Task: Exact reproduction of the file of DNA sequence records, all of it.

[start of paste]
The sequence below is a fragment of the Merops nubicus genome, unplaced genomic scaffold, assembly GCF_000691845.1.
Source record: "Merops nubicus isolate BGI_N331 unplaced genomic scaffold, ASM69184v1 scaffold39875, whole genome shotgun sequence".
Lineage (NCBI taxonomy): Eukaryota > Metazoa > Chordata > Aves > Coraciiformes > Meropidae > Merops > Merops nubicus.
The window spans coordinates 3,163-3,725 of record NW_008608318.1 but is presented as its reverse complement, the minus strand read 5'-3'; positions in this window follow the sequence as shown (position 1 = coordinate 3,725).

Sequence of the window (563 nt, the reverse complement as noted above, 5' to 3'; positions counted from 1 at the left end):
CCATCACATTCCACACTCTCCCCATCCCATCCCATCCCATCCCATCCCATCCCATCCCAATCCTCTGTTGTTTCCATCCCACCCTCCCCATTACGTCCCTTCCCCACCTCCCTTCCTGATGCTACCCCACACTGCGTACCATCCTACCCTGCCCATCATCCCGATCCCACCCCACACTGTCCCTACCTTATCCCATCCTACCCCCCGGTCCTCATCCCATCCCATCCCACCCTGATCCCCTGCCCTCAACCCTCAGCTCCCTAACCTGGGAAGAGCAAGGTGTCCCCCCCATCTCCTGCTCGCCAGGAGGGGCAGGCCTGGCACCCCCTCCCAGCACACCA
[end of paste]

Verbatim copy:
The sequence below is a fragment of the Merops nubicus genome, unplaced genomic scaffold, assembly GCF_000691845.1.
Source record: "Merops nubicus isolate BGI_N331 unplaced genomic scaffold, ASM69184v1 scaffold39875, whole genome shotgun sequence".
Lineage (NCBI taxonomy): Eukaryota > Metazoa > Chordata > Aves > Coraciiformes > Meropidae > Merops > Merops nubicus.
The window spans coordinates 3,163-3,725 of record NW_008608318.1 but is presented as its reverse complement, the minus strand read 5'-3'; positions in this window follow the sequence as shown (position 1 = coordinate 3,725).

Sequence of the window (563 nt, the reverse complement as noted above, 5' to 3'; positions counted from 1 at the left end):
CCATCACATTCCACACTCTCCCCATCCCATCCCATCCCATCCCATCCCATCCCATCCCAATCCTCTGTTGTTTCCATCCCACCCTCCCCATTACGTCCCTTCCCCACCTCCCTTCCTGATGCTACCCCACACTGCGTACCATCCTACCCTGCCCATCATCCCGATCCCACCCCACACTGTCCCTACCTTATCCCATCCTACCCCCCGGTCCTCATCCCATCCCATCCCACCCTGATCCCCTGCCCTCAACCCTCAGCTCCCTAACCTGGGAAGAGCAAGGTGTCCCCCCCATCTCCTGCTCGCCAGGAGGGGCAGGCCTGGCACCCCCTCCCAGCACACCA